The Federal Reserve Is A Saboteur – And The “Experts” Are Oblivious

have written on the subject of the Federal Reserve’s deliberate sabotage of the U.S. economy many times in the past. In fact, I even once referred to the Fed as an “economic suicide bomber.” I still believe the label fits perfectly, and the Fed’s recent actions I think directly confirm my accusations.

Back in 2015, when I predicted that the central bankers would shift gears dramatically into a program of consistent interest rate hikes and that they would begin cutting off stimulus to the U.S. financial sector and more specifically stock markets, almost no one wanted to hear it. The crowd-think at that time was that the Fed would inevitably move to negative interest rates, and that raising rates was simply “impossible.”

Many analysts, even in the liberty movement, quickly adopted this theory without question. Why? Because of a core assumption that is simply false; the assumption that the Federal Reserve’s goal is to maintain the U.S. economy at all costs or at least maintain the illusion that the economy is stable. They assume that the U.S. economy is indispensable to the globalists and that the U.S. dollar is an unassailable tool in their arsenal. Therefore, the Fed would never deliberately undermine the American fiscal structure because without it “they lose their golden goose.” …

Over the decades, the Fed has made it nearly impossible for households with one wage earner to support a family. Today, men and women who should be in the prime of their careers and starting families are for the first time in 130 years more likely to be living at home with their parents than any other living arrangement.

People are more likely to be living with their parents now than back during time periods in which young people actually wanted to stay close to their parents to take care of them. That is to say, most young people are stuck at home because they can’t afford to do anything else, not because they necessarily want to be there.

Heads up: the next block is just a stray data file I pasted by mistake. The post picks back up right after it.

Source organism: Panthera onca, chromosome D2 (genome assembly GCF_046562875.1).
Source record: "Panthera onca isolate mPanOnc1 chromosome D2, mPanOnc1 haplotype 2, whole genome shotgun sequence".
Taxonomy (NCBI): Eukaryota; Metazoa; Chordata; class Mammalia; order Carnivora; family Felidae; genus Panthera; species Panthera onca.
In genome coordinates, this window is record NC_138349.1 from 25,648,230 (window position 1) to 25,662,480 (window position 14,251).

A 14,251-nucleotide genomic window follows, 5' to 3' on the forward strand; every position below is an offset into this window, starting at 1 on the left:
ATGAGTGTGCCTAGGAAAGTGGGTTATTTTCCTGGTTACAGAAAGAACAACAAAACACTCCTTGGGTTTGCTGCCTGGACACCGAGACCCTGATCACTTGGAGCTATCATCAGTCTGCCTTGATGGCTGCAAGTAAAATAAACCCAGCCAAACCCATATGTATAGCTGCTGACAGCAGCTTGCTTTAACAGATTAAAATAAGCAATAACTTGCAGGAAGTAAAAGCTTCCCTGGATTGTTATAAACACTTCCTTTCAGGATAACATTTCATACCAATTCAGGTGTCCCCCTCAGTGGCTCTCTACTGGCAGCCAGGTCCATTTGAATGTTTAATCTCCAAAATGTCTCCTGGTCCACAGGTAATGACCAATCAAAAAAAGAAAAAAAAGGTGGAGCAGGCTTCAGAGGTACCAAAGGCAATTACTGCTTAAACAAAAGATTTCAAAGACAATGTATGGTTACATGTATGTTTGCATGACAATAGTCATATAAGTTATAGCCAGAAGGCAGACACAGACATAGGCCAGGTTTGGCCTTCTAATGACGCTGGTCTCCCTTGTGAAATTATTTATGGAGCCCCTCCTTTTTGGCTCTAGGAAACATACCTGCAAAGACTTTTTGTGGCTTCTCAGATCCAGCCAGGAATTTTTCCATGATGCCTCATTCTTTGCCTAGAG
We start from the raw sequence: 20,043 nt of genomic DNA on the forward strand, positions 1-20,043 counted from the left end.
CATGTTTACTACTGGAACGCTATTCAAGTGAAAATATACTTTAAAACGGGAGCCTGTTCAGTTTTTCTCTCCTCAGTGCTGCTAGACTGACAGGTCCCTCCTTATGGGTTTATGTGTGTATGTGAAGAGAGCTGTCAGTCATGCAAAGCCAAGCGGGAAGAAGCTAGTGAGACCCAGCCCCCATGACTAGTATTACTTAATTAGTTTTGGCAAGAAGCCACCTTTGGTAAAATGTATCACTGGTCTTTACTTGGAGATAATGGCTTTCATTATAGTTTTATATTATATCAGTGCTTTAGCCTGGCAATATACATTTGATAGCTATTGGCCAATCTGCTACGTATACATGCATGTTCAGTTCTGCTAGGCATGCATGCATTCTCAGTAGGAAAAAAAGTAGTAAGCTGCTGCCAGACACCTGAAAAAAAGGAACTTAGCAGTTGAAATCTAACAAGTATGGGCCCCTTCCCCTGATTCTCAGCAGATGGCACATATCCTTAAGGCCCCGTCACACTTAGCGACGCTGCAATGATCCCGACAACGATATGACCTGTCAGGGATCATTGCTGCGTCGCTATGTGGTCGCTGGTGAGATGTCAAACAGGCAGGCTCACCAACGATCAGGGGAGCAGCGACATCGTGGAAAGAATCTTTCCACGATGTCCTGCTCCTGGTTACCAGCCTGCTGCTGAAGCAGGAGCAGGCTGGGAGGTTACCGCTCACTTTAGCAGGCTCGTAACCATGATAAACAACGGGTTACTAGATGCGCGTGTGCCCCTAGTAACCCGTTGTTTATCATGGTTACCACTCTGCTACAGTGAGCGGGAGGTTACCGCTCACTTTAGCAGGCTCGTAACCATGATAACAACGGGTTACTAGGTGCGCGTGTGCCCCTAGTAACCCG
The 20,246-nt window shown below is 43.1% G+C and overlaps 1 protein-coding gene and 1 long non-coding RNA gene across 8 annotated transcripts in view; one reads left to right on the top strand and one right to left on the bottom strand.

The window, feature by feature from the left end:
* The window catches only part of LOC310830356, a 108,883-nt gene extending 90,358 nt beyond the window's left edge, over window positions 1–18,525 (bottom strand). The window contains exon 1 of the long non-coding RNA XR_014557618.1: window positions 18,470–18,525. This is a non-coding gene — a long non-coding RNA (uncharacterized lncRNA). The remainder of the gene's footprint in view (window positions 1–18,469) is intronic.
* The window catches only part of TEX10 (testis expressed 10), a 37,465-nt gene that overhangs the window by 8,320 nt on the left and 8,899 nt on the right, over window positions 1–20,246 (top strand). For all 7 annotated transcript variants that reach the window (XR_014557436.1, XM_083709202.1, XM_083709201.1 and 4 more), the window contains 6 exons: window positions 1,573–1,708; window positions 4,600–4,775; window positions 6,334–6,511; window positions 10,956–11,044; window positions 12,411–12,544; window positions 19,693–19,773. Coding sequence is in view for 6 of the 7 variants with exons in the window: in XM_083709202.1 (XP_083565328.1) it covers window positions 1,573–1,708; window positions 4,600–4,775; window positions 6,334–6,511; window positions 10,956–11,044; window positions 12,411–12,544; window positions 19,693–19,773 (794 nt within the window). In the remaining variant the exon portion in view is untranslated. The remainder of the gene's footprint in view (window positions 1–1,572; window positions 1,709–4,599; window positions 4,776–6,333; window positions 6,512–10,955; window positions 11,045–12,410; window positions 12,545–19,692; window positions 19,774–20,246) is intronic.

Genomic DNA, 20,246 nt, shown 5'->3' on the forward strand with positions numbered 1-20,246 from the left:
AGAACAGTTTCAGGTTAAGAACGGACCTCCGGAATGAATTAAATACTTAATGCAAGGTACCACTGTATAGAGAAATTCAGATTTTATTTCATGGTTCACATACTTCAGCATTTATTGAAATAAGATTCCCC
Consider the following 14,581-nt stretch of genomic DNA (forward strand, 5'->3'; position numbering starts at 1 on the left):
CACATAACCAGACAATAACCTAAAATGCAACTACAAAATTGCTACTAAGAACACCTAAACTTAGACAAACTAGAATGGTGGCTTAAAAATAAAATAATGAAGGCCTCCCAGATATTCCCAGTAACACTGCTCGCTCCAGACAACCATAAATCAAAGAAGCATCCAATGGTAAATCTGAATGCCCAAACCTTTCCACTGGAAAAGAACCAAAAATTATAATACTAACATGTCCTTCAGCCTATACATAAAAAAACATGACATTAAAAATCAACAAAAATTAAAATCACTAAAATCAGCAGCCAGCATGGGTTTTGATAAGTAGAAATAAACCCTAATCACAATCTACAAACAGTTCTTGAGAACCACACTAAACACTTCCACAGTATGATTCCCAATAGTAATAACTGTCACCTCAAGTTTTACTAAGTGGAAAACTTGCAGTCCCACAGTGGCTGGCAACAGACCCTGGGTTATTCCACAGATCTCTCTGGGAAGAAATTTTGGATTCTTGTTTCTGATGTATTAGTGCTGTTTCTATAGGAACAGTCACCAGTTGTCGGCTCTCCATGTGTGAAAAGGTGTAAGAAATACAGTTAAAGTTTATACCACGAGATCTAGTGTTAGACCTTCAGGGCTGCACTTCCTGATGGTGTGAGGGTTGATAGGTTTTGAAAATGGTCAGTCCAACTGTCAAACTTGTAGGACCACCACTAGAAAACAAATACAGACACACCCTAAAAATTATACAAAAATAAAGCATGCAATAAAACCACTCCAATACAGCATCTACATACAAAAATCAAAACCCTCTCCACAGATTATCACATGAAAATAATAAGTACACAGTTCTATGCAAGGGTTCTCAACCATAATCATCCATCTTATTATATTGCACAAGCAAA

This is almost entirely a symptom of central bank devaluation of the currency and its purchasing potential. The degradation of the American wage earner since the Fed fiat machine began killing the greenback is clear as day.

The Fed is also responsible for almost every single major economic downturn since it was established. As I have noted in the past, Ben Bernanke openly admitted that the Fed was the root cause of the prolonged economic carnage during the Great Depression on Nov. 8, 2002, in a speech given at “A Conference to Honor Milton Friedman … On the Occasion of His 90th Birthday:”

“In short, according to Friedman and Schwartz, because of institutional changes and misguided doctrines, the banking panics of the Great Contraction were much more severe and widespread than would have normally occurred during a downturn.

Let me end my talk by abusing slightly my status as an official representative of the Federal Reserve. I would like to say to Milton and Anna: Regarding the Great Depression. You’re right, we did it. We’re very sorry. But thanks to you, we won’t do it again.”

Bernanke is referring in part to the Fed’s program of raising interest rates into an economic downturn, exacerbating the situation in the early 1930’s and making the system highly unstable. He lies and says the Fed “won’t do it again;” they are doing it RIGHT NOW.

The Fed was the core instigator behind the credit and derivatives bubble that led to the crash in 2008, a crash that has caused depression-like conditions in America that we are still to this day dealing with. Through artificially low interest rates and in partnership with sectors of government, poor lending standards were highly incentivised and a massive debt trap was created. Former Fed chairman Alan Greenspan publicly admitted in an interview that the central bank KNEW an irrational bubble had formed, but claims they assumed the negative factors would “wash out.”

Yet again, a Fed chairman admits that they either knew about or caused a major financial crisis. So we are left two possible conclusions — they were too stupid to speak up and intervene, or, they wanted these disasters to occur.

Today, we are faced with two more brewing bubble catastrophes engineered by the Fed: The stock market bubble and the dollar/treasury bond bubble. ….

The conflict of interest involved in the fed’s shareholders secretly determining monetary policy while being in a position to invest in order to profit from those policies is beyond obvious.  It is an open invitation.   The fed’s shareholders are disaster capitalists.  They create the disasters that they profit from.

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